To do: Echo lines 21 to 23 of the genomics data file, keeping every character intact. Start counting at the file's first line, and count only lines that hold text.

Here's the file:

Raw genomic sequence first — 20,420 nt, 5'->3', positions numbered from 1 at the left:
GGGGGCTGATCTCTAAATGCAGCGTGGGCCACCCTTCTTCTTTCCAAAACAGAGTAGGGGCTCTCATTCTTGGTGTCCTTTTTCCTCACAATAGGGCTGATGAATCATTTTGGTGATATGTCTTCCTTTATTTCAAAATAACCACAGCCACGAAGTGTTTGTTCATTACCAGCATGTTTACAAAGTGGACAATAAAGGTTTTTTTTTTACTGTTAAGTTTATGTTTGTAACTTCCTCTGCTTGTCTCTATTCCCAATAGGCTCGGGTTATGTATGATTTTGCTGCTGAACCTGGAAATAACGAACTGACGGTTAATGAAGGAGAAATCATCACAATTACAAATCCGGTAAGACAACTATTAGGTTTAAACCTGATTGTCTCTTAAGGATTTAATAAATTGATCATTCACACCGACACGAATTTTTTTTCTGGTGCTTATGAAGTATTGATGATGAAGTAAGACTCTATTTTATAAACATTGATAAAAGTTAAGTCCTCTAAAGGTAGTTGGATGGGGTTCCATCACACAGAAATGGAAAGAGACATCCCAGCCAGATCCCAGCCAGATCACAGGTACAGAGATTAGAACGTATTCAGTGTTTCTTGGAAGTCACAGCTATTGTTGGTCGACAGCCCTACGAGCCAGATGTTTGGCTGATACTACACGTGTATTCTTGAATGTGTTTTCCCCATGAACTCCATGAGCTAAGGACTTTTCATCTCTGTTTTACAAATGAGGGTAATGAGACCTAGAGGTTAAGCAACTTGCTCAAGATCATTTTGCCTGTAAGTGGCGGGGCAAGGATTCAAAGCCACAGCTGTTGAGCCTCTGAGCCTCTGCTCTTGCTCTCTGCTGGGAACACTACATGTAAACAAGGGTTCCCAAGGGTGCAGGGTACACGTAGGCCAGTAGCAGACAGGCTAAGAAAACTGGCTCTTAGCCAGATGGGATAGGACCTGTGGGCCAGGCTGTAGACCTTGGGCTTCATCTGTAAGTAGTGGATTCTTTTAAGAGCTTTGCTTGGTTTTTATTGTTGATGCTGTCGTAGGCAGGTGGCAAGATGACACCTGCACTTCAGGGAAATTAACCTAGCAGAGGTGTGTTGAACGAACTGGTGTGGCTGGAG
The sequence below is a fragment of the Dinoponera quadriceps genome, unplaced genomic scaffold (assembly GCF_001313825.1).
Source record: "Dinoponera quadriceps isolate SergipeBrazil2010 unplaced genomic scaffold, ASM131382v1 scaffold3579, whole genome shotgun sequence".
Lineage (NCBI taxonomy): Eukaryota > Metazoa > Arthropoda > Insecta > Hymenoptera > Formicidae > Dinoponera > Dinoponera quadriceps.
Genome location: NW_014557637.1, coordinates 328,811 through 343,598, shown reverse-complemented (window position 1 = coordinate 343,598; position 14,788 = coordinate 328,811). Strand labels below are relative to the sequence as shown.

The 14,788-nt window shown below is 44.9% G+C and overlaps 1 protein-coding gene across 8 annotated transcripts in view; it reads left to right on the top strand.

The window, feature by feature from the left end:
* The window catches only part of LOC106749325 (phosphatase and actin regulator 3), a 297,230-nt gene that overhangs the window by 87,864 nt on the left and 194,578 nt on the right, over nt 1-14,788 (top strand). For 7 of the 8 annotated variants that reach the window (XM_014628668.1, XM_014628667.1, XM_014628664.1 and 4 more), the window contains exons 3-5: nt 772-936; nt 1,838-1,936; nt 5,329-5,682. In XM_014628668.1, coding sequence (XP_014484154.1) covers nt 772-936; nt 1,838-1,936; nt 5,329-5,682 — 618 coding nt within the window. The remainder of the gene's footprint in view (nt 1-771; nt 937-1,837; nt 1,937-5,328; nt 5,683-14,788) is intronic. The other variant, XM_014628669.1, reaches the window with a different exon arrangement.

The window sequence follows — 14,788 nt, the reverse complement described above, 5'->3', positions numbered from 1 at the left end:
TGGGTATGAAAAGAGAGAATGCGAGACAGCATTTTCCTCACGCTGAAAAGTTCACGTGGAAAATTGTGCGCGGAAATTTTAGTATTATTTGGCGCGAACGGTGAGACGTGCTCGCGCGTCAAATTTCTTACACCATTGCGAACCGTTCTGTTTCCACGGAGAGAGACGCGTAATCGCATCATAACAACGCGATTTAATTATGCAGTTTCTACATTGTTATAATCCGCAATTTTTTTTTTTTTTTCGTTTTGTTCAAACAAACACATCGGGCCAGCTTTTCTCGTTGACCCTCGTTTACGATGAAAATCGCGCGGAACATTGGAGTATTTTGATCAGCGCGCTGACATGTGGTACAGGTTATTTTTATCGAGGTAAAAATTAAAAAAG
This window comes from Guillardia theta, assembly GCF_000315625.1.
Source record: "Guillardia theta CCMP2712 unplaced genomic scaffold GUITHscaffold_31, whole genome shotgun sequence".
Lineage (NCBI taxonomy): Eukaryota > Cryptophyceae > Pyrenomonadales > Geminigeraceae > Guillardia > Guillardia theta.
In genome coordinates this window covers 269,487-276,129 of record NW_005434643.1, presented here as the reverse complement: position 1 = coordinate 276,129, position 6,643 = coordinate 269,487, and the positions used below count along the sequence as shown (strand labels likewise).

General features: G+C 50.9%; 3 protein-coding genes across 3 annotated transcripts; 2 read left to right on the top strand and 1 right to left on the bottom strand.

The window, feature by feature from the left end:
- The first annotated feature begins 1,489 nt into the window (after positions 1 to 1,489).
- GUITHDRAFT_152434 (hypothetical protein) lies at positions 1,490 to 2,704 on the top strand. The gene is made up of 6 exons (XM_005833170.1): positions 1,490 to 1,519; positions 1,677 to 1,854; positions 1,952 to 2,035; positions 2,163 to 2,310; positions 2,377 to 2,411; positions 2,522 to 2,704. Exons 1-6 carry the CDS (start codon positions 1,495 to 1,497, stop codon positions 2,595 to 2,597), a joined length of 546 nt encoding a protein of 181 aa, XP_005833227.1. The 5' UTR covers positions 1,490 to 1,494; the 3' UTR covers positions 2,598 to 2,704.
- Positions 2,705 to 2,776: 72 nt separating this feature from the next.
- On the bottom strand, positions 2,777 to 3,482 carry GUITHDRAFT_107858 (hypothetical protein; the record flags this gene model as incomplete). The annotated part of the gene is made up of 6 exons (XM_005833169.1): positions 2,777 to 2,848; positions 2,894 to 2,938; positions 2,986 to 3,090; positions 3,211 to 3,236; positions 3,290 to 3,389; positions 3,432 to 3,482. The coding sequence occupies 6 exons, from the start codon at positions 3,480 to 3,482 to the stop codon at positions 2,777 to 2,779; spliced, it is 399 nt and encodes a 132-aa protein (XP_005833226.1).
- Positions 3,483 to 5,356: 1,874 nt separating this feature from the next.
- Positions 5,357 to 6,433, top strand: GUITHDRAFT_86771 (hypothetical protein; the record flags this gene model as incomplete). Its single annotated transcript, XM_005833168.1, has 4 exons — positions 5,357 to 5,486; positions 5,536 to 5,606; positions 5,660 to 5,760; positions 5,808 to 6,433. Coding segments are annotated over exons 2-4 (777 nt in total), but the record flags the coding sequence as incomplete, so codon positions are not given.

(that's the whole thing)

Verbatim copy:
- On the bottom strand, positions 2,777 to 3,482 carry GUITHDRAFT_107858 (hypothetical protein; the record flags this gene model as incomplete). The annotated part of the gene is made up of 6 exons (XM_005833169.1): positions 2,777 to 2,848; positions 2,894 to 2,938; positions 2,986 to 3,090; positions 3,211 to 3,236; positions 3,290 to 3,389; positions 3,432 to 3,482. The coding sequence occupies 6 exons, from the start codon at positions 3,480 to 3,482 to the stop codon at positions 2,777 to 2,779; spliced, it is 399 nt and encodes a 132-aa protein (XP_005833226.1).
- Positions 3,483 to 5,356: 1,874 nt separating this feature from the next.
- Positions 5,357 to 6,433, top strand: GUITHDRAFT_86771 (hypothetical protein; the record flags this gene model as incomplete). Its single annotated transcript, XM_005833168.1, has 4 exons — positions 5,357 to 5,486; positions 5,536 to 5,606; positions 5,660 to 5,760; positions 5,808 to 6,433. Coding segments are annotated over exons 2-4 (777 nt in total), but the record flags the coding sequence as incomplete, so codon positions are not given.